Recent headlines about the Cleveland Indians have centered on the fantastic integration of prospects. Positive contributions from Oscar Mercado, Zach Plesac, Adam Civale, and Bobby Bradley have been essential during the Tribe’s torrid month of June adding to an already young roster. However, there are no obvious replacements in the system to some positions being held by lagging veterans. The answer is either to make a trade or for those veterans to improve their production.
Jason Kipnis has been the most prominent of those veterans mentioned as his numbers have been below average for several seasons. The month of June opened with one of the worst weeks in his career as he went 0-for-18 with no walks, no hit-by-pitch, and only an RBI sacrifice fly to even reach as a positive contribution to the ballclub with his bat. Perhaps the only reasons his starting position even survived that stretch was his veteran leadership on the team,1 Mike Freeman not being considered an intriguing option, and Yu Chang battling injuries and a lack of production of his own in Triple-A Columbus.
In the 13 games since that first week, Kipnis has a slash line of .362/.415/.6172 as he has reminded Tribe fans of the dirtbag second baseman from earlier in his career. The sample size is small, but the thought of Kipnis taking back a potential positive legacy that is currently defined most by a ball that landed inches foul in Game 7 of the 2016 World Series is a captivating sub-plot to what might be his last season in an Indians’ uniform.3
The compelling narrative aside, there is some reason to believe an adjustment was made to help account for the increase in productivity. That reason being Kipnis told Zack Meisel of The Athletic he has made a swing adjustment to help fix a mechanical flaw he believes was holding him back.
There is data on the results of his batted ball profile to back up his statement. Through June 6, Kipnis had a 86.7 mile per hour average exit velocity with a 10.7 average launch angle. After June 6, Kipnis has had a 86.5 mile per hour average exit velocity with a 16.8 average launch angle. It is not suprising he was not able to increase the speed of the ball off his bat. Generally, increases in physical strength or gross swing changes from terrible patterns would be required to do so.4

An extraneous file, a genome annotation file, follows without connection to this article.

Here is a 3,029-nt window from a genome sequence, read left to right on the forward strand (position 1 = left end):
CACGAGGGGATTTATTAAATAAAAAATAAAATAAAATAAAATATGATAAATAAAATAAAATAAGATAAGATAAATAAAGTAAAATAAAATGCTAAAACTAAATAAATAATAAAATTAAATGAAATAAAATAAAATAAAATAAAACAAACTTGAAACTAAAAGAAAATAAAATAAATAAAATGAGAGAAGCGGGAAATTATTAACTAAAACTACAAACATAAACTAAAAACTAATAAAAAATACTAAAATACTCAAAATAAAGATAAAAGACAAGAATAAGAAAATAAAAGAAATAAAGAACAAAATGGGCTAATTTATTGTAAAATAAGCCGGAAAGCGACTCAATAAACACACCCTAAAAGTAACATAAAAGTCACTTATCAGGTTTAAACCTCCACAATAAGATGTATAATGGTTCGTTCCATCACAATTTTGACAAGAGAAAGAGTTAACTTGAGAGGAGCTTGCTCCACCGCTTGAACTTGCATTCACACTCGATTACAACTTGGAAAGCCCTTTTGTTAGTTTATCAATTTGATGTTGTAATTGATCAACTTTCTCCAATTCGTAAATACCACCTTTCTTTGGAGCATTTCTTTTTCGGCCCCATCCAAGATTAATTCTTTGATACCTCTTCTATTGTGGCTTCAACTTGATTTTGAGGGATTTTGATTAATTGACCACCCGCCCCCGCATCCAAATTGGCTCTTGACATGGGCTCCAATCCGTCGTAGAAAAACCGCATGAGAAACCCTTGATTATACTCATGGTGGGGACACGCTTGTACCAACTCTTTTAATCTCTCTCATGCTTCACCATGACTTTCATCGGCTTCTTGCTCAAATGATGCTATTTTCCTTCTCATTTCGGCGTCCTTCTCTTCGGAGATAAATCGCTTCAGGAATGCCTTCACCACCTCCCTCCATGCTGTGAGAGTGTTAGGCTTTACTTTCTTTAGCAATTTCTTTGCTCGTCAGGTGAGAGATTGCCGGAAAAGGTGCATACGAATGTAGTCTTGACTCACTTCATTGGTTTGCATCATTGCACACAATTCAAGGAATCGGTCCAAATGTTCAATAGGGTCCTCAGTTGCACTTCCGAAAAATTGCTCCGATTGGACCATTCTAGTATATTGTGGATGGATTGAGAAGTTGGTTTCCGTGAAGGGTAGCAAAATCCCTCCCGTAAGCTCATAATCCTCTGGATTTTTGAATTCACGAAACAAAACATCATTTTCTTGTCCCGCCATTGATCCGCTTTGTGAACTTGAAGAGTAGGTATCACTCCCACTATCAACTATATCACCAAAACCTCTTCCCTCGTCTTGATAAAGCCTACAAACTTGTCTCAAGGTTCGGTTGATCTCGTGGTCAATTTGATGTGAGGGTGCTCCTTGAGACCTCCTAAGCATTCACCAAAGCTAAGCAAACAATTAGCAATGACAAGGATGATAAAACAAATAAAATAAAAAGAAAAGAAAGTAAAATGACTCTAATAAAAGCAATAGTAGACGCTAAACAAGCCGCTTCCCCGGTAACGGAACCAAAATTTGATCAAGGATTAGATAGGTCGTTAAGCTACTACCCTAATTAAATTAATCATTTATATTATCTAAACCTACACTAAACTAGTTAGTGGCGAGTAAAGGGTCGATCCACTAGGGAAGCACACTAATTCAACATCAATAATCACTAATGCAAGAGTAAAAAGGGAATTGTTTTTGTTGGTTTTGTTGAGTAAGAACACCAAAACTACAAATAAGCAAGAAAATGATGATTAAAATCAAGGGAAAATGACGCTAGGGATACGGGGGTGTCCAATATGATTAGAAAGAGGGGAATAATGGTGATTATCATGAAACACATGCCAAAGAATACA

The production results have been eye-opening. Weighted on-base average (wOBA) is a useful tool to measure a hitters impact to the offense. The average wOBA in Major League Baseball for 2019 is .319. Through June 6, Kipnis had a .251 wOBA with his expected wOBA of .311 also falling short of a league-average bat. Since, his wOBA has jumped to .433 with his expected even higher at .447.
In layman terms, his swing change has resulted in a higher percentage of his batted balls winding up in the type of contact that creates hits. The figure below shows that Kipnis is hitting more line drives and hard-hit fly balls (barrels, solid contact, and flares/burners) with less ground balls and pop-ups. More good contact has led to better production.
Baseball is a game of constant adjustments. After years of struggling to find something that would help him regain his past productivity, Kipnis has tinkered himself into a hot streak. He might continue on this path, or it could be a blip. If he is able to sustain even above average abilities at the plate though, it makes the Tribe lineup much more potent with possible fixes more readily apparent for other areas of concern. The potential for a storybook closure on his nine-year Tribe career makes the rooting interest that much stronger.
About that youth
Here is a possible lineup construction with ages that might be seen soon with only two players above age 30:
Possible starting pitchers under age 30 for this type of game: